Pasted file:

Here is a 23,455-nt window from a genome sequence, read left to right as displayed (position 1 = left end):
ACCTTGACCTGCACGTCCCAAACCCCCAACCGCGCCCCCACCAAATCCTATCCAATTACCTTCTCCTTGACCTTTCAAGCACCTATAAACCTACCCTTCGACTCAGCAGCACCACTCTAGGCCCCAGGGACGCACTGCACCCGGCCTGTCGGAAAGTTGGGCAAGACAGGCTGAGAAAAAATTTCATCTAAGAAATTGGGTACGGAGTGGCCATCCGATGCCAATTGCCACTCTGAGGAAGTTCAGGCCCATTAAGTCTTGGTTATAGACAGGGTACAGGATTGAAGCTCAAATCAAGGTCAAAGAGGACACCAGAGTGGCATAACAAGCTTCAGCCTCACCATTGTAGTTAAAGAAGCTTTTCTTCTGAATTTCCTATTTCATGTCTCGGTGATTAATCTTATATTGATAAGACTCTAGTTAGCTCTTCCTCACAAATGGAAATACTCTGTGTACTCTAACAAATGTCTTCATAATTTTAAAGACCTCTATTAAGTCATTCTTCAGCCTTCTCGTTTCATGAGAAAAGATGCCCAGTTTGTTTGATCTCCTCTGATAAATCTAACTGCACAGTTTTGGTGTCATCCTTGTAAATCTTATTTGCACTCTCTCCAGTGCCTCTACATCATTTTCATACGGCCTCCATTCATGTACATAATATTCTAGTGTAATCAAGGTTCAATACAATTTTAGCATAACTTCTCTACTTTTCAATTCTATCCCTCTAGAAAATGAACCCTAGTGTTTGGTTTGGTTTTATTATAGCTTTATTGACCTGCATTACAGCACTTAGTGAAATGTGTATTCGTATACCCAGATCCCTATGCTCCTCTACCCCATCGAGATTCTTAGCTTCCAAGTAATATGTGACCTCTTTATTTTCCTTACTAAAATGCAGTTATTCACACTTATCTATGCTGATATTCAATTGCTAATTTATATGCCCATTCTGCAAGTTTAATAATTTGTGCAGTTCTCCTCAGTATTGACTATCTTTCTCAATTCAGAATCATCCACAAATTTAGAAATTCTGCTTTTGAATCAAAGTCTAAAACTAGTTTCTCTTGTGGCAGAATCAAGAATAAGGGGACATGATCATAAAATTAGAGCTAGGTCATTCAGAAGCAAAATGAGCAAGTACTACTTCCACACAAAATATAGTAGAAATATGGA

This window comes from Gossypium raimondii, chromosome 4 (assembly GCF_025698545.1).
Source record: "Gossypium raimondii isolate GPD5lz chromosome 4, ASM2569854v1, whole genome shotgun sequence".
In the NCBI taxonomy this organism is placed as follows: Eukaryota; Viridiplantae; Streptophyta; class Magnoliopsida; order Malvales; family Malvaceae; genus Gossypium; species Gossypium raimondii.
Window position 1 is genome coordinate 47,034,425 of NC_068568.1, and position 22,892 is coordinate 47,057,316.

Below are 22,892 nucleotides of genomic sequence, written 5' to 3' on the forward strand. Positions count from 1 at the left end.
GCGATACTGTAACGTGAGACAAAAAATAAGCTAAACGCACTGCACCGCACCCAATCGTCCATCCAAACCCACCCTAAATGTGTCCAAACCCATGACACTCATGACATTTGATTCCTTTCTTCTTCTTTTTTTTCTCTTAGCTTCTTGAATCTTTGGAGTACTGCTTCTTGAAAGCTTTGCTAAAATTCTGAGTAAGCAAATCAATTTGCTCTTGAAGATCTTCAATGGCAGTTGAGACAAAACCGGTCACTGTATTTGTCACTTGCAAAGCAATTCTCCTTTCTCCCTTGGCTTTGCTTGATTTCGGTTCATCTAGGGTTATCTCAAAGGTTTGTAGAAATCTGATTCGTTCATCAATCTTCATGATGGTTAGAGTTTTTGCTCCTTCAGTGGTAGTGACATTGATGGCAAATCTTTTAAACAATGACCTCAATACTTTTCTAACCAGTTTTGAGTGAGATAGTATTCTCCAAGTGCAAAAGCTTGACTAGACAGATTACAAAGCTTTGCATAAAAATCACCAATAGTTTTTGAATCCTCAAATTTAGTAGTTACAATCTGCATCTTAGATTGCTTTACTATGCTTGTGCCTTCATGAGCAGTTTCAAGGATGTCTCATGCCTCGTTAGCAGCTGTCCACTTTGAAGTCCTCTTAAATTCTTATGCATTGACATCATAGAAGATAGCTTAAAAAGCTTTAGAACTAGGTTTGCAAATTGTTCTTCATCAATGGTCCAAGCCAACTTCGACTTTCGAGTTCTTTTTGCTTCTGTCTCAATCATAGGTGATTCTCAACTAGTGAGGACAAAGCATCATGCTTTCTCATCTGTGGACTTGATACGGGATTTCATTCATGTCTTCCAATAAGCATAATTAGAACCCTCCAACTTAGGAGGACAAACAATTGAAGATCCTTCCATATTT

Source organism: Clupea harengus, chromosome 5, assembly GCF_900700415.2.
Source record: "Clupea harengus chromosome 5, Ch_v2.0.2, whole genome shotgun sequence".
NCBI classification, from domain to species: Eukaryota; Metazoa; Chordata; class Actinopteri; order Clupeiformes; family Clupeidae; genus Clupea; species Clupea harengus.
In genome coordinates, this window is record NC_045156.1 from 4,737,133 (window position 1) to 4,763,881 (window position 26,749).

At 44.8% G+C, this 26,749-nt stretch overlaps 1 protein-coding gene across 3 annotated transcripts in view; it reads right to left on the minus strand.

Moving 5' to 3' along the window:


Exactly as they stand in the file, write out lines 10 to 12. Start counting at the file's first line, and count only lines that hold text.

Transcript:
Source record: "Clupea harengus chromosome 5, Ch_v2.0.2, whole genome shotgun sequence".
NCBI classification, from domain to species: Eukaryota; Metazoa; Chordata; class Actinopteri; order Clupeiformes; family Clupeidae; genus Clupea; species Clupea harengus.
In genome coordinates, this window is record NC_045156.1 from 4,737,133 (window position 1) to 4,763,881 (window position 26,749).